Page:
Turkey repatriating Uighurs to China via third countries - Telegraph
Turkey is helping China repatriate Uighur Muslims by sending them to third countries from which they can be extradited by Beijing, the Telegraph reported on Sunday.
Turkish President Recep Tayyip Erdoğan portrays himself as a protector of Muslims across the world, and an estimated 50,000 Uighurs have sought refuge in Turkey from repression in China.
Around 1.5 million Uighurs are thought to be held in concentration camps across China.
But an increasing number of Uighurs in Turkey are fearful of China’s reach, and some activists argue that Ankara’s growing economic dependence on Beijing is compromising its ability to withstand Chinese pressure and to protect Uighurs, The Telegraph said.
The Telegraph documented several cases in which Turkey had sent Uighurs to countries like Tajikistan, where it is easier for China to secure their extradition.
İbrahim Ergin, a lawyer who specialises in deportation cases, told the Telegraph that Turkey will not extradite Uighurs directly to China.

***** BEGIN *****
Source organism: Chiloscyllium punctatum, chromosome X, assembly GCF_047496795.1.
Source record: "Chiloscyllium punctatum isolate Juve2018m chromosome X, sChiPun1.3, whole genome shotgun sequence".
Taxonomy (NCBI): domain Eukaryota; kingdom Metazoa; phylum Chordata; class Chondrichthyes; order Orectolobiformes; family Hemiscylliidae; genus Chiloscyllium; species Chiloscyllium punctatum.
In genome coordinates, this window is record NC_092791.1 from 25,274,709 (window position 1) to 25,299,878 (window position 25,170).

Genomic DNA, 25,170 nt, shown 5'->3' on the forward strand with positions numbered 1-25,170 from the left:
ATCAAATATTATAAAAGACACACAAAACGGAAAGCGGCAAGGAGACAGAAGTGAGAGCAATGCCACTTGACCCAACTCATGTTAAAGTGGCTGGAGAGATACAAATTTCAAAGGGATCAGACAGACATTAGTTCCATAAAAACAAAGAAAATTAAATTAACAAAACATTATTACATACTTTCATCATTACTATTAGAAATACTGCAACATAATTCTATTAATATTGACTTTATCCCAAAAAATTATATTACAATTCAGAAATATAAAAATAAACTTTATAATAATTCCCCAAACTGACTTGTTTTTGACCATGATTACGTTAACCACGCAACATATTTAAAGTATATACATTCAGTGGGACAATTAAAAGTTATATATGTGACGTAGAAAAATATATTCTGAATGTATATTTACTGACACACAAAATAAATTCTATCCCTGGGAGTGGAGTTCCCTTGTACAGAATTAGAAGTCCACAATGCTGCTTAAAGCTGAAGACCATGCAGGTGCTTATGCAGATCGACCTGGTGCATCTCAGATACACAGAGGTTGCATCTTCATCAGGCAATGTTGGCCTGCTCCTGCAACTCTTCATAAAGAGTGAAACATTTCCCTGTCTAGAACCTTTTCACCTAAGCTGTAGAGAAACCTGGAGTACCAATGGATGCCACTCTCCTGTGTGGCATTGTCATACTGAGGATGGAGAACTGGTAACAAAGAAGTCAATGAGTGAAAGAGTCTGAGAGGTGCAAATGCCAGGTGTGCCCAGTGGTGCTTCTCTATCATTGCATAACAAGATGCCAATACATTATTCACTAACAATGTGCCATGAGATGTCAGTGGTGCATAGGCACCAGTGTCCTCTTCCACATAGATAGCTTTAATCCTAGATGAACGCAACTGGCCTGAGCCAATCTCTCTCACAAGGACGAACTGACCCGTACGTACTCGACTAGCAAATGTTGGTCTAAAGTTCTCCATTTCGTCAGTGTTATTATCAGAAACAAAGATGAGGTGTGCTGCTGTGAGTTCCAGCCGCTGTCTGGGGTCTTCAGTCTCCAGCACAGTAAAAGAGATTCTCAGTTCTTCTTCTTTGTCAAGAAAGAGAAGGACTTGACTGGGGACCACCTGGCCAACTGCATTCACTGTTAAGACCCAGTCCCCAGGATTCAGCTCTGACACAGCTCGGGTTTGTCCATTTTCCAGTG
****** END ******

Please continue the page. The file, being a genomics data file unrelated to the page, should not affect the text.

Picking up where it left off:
“So they [China] try to make their lives as miserable as they can, and get them sent to other countries where possible,” he said. “As China and Turkey’s relations have got better, it’s the Uighurs who have lost.”
A faltering Turkish economy and poor relations with Europe have brought Turkey closer to China. Chinese corporations have invested billions in developing Turkish infrastructure as a key part of Beijing's Belt & Road investment strategy, and Beijing aims to double investments to more than $6 billion in Turkey by the end of 2021.
Ismael Cengiz, a prominent Uighur activist in Turkey, told the Telegraph that Beijing’s investment has come at a cost for Uighurs. “There is so much money at stake, our cause is only second to that,” he said.
Though publicly supportive of the Uighur plight, Ankara is obliged by bilateral agreements with China’s Justice Ministry to investigate Chinese complaints against individuals.
The Telegraph said this has resulted in scores of Uighurs spending months in detention and deportation centres in Turkey without charge over Chinese judicial demands.
“There are threats, and they are systematic, “Cengiz said. “[China] want us to think they can get us anywhere.”